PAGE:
Derrick Grainger’s memories of life in Bredon

Derrick Grainger has lived in, or near to, Bredon nearly all of his 80 years. A schoolteacher, he was the first head of Bredon Hancocks Junior School where he spent 25 years, and a parish councillor for 30 years. Here he recalls some of his memories of life in a Bredon very different to today, when the railway was so important to the village and the children enjoyed the freedom to roam the hill.

“For the first four years of my life we lived at Fiddington down towards Tredington. My father was a Bredon parish resident and when I was four we moved to Kinsham and we lived in a one room up one room down cottage.

“We moved to Westmancote when I was eight, so I’ve only lived in Bredon itself since 1957 and, apart from five years when I was teaching in Birmingham, from the time I was four until now I’ve lived in the parish.

“I went to the village school, which in those days was opposite the village hall in Bredon and went on to Tewkesbury Grammar School where I was lucky enough to get a scholarship.

River Avon, Bredon

River Avon at Bredon, circa 1915

“After I had done my national service I did a couple of years teacher training and spent five years teaching in Birmingham because there were virtually no jobs this end. We lived in a caravan all the time in Birmingham. We came back here and for a time had a council house.

“I had been teaching at Ashchurch for seven years and in 1964, Bredon school moved to where it is now. The school had been a secondary school before. The seniors went to it from right round the hill.

“In 1964 they moved the school to Ashton-under-Hill, which they built as a secondary modern. And the other school was rather small. I was the first head of the Hancock’s Junior School as it was on those days, taking children five to 11. In 1974 it went from five to 10. I did 25 years there and retired in 1989.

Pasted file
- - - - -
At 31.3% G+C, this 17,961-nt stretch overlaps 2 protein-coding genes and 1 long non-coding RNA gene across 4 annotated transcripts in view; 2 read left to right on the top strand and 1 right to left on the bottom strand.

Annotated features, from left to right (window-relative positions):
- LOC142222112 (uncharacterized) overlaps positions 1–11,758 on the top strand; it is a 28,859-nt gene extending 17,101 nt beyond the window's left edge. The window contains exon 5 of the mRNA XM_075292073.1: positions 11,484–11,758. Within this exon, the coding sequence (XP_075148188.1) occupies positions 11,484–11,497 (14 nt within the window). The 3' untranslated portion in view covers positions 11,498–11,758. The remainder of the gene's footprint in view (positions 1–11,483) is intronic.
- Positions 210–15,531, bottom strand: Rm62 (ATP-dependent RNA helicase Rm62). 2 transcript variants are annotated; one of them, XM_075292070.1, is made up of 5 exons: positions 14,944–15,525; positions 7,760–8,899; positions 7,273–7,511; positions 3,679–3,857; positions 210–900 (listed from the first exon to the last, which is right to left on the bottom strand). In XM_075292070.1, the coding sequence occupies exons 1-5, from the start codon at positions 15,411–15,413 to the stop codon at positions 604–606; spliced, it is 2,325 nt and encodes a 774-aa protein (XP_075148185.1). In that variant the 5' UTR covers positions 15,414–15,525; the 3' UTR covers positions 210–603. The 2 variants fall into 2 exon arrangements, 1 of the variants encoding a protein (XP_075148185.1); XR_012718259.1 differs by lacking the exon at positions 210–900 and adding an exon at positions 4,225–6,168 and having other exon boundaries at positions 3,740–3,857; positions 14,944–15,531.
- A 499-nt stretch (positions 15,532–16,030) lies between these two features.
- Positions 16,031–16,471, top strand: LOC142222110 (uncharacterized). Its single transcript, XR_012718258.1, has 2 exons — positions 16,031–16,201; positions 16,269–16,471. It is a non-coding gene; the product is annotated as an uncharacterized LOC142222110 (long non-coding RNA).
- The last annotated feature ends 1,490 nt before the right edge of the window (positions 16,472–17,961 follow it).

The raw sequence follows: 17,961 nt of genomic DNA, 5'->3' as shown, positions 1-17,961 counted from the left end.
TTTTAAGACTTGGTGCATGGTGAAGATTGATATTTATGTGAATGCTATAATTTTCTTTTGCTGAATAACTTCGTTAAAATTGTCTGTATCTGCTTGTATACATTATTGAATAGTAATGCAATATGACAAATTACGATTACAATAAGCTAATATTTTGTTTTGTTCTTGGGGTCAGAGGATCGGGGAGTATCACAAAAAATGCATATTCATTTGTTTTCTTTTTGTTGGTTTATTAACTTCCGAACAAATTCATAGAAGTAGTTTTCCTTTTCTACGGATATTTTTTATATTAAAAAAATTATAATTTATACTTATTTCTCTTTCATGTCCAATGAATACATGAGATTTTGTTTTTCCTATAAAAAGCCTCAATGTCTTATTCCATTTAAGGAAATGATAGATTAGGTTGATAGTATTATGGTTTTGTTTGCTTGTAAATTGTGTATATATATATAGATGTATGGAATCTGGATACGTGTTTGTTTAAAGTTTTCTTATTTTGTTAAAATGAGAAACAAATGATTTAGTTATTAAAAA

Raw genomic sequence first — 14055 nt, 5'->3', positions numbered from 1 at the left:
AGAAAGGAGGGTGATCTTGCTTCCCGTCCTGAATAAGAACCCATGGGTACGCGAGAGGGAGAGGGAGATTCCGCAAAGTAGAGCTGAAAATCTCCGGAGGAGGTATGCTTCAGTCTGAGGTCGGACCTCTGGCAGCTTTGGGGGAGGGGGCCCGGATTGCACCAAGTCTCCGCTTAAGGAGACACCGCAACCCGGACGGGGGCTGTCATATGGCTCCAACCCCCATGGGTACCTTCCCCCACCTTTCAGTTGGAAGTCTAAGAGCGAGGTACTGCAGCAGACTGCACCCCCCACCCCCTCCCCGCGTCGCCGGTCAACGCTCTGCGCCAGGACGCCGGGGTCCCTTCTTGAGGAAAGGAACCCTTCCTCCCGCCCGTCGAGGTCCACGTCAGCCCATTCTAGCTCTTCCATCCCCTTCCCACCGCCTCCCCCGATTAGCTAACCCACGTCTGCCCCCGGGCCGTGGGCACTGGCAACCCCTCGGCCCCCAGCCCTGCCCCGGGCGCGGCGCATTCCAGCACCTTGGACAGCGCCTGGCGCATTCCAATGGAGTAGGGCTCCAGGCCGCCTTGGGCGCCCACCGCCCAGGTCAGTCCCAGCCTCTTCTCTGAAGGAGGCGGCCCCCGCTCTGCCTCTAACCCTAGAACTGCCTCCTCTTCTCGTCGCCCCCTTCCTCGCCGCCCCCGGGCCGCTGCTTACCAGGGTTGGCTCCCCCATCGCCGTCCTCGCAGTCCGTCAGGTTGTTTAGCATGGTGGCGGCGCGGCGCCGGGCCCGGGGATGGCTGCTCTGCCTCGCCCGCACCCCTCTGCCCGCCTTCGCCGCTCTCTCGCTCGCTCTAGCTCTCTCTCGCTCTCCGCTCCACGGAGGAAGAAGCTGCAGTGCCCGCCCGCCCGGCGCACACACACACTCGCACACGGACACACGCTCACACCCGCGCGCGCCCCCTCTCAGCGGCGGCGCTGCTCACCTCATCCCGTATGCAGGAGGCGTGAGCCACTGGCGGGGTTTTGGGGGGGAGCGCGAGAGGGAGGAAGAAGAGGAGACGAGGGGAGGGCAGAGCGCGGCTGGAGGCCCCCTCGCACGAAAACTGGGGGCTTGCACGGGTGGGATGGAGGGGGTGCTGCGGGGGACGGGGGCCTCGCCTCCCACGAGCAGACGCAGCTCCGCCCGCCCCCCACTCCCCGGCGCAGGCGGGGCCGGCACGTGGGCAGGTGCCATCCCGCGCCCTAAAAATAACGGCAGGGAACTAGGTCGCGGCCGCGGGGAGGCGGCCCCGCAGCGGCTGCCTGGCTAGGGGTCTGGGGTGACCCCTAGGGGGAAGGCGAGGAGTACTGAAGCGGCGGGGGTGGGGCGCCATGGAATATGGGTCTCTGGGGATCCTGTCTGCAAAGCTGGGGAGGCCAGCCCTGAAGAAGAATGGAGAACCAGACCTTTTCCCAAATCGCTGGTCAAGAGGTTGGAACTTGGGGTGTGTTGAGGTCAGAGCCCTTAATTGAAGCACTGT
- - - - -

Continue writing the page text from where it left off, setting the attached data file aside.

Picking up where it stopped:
Bredons Hancock School

Bredons Hancock School

“When I was growing up it was a time recovering from the Great Depression and heading for the war and it was very different. Everybody who worked basically was working on the land. There was a tremendous amount of market gardening down in Kinsham, Westmancote and Bredon. Very few people worked in occupations, Almost all the old ploughmen looked absolutely clapped out, bent double.

“We used to keep hens and used to go down to Aston Mill, which was a working mill in those days. That’s a ruin now.

“It was a very , very different life. A lot of life in this village revolved around the station. Every day in the productive part of the season a train came down the line and left a wagon in the station and all the market gardeners had to be there before 4 o’ clock in the afternoon with the produce to go up to Chesterfield. Some people sent their produce to Pershore Central Market and other places but the majority went to Chesterfield.

“Father went to work at Smiths in Bishop’s Cleeve during the war, which I remember being built.

“By today’s standards we were deprived. There was one boy in my class whose father had a car and we thought he was very rich! One remembers the big houses like Wellington Lodge.

Wellington Lodge, Bredon

Wellington Lodge, Bredon

“There was no houses to speak of in Bredon, only scatterings around Waterloo. There was nothing after you reached the railway bridge, only the village hall and one or two houses. All the rest of the village was down that side of the railway bridge. It really was a very different place.

“From when I was eight until 18 I used to spend an awful lot of time on Bredon Hill because you could go anywhere in those days and very few people would drive you off. You had the complete freedom in the summer and the holidays. We used to go up to the quarries on the hill and play in them. Of course, they were all disused in those days. The hill was more of a focus.

“When I got a bit older in the holidays I worked on a market garden all the holiday and weekends to get some pocket money.

“There was a swimming club down along the dock but it was closed when there was a polio scare in 1943.

“I was the parish council chairman for eight years and on the parish council for 30 years from 1974 to 2004. I was very much occupied with planning and things like that.”

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